Thus, the values in A are deviating more from the mean, and A has a larger SD.
Sufficient.

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Thu Feb 10, 2011 12:10 pm
^^^^

Great explanation!

What's the source of this problem?

giovanni.gastone Rising GMAT Star
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Sat May 28, 2011 11:24 pm
GMATGuruNY wrote:
Ramit88 wrote:
If sets A & B have the same number of terms, is the Standard deviation of set A greater than the Standard deviation of set B ?

1. the range of set A is greater than the range of B
2. sets A & B are both evenly spaced sets

ANS:C

but i read somewhere if sets have same no. of digits then the set with higher range have greater Standard deviation .. can someone please explain this to me
Standard deviation describes how much the values in a set deviate from the mean. A larger standard deviation indicates that the values are deviating more -- getting farther away from -- the mean. So the question can be rephrased:

Do the values in set A deviate more from the mean than the do values in set B?

Let SD = standard deviation.

Statement 1:
We know that the distance between the biggest and smallest values in A is greater than the distance between the biggest and smallest values in B.
But we don't know the mean, and to determine which set has a greater SD, we need to know how all the numbers in each set -- not just the biggest and smallest -- are deviating from the mean.
Insufficient.

Statement 2:
When values are evenly spaced, the mean = the median, and all the values are symmetrical about the median.
For example, if m = median, and all the values are consecutive even or odd integers, the set will look like this:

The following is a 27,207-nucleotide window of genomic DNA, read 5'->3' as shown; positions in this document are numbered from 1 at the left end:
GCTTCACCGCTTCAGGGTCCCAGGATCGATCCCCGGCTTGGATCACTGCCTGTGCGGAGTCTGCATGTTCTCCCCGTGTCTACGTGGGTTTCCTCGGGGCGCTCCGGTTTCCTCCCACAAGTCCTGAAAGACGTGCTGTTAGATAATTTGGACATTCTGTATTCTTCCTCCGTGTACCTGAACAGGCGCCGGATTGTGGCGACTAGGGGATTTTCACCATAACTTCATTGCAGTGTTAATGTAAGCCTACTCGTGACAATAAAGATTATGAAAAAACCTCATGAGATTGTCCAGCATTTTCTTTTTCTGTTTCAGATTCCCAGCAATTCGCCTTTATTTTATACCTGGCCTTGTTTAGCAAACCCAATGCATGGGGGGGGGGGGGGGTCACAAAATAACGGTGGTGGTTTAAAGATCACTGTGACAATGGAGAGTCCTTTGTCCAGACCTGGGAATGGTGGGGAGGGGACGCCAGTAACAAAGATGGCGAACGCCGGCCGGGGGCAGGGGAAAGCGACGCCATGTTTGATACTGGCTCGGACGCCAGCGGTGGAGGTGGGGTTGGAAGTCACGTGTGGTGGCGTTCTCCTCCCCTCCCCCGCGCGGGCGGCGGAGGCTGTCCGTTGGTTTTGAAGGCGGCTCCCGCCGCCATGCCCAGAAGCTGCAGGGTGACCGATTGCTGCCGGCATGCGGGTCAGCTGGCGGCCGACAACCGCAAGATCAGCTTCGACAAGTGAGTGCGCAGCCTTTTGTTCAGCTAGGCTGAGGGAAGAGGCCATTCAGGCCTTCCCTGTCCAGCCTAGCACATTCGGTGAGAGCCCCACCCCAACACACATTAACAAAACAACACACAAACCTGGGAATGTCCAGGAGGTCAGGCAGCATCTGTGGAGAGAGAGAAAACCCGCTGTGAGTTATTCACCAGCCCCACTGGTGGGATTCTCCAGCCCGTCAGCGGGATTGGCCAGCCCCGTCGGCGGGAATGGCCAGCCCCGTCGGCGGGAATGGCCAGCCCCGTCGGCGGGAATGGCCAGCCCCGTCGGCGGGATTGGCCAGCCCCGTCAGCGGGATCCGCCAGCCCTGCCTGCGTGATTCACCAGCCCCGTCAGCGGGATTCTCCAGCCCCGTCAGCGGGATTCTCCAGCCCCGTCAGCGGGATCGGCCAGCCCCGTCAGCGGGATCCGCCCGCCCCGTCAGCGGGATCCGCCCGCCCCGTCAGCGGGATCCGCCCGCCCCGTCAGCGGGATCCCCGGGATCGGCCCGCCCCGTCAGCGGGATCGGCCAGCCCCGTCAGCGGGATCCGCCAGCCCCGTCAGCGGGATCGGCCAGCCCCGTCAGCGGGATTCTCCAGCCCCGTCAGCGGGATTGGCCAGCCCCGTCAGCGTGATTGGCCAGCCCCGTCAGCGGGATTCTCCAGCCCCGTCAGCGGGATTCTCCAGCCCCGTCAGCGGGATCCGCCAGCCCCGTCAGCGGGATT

...m-6, m-4, m-2, m, m+2, m+4, m+6...

But to determine which set has a greater SD, we need to know in each set the distance between each successive pair of values. For example:

If A = consecutive even integers = {2,4,6} and B = consecutive multiples of 3 = {3,6,9}, then the values in B deviate more from the mean and B has the larger SD.
If A = consecutive multiples of 3 = {3,6,9} and B = consecutive even integers = {2,4,6}, then the values in A deviate more from the mean and A has the larger SD.
Insufficient.

Statements 1 and 2:
A and B have the same number of values.
A and B are both evenly spaced sets, so the values in each set are symmetrical about the mean.
The range in A is greater.
For A to have a greater range, the distance between each successive pair in A must be greater than the distance between each successive pair in B. In other words, the values in A are more spread out.
Thus, the values in A are deviating more from the mean, and A has a larger SD.
Sufficient.

Really good explanation. Thank you.

ronnie1985 GMAT Destroyer!
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Wed Apr 04, 2012 10:21 am
S1: Std deviation is not a function of range unless it is a normal distribution which is not specifically told in the statement

S2: At least one term of each element is required

Comb: Can easily say which set has higher std deviation

(C) is ans

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anujan007 Rising GMAT Star
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Sat Jul 21, 2012 5:46 pm
I worked on it the way Mitch has mentioned and came down to the choice of whether the answer was C or E.

I concluded that since there is no way to know the mean with both statements, both together are insufficient and hence chose E.

After going through the explanation, realized my mistake. This will surely help should I face such a problem again.

Thanks Mitch!

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zazoz Just gettin' started!
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Mon Sep 10, 2012 4:05 am
IMO C, @ 10 sec

zazoz Just gettin' started!
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IMO C, @ 10 sec

eski Rising GMAT Star
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Tue Sep 18, 2012 12:48 pm
I have a question, my take home is

to get SD only 2 parameters imp?
1. mean
2. spread that can be range , indivual values, etc

am i correct?

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Sun Apr 21, 2013 6:08 am
D

when the number of terms are same the set with greater range has greater deviation.

for sets with even spaced elements the deviation is same.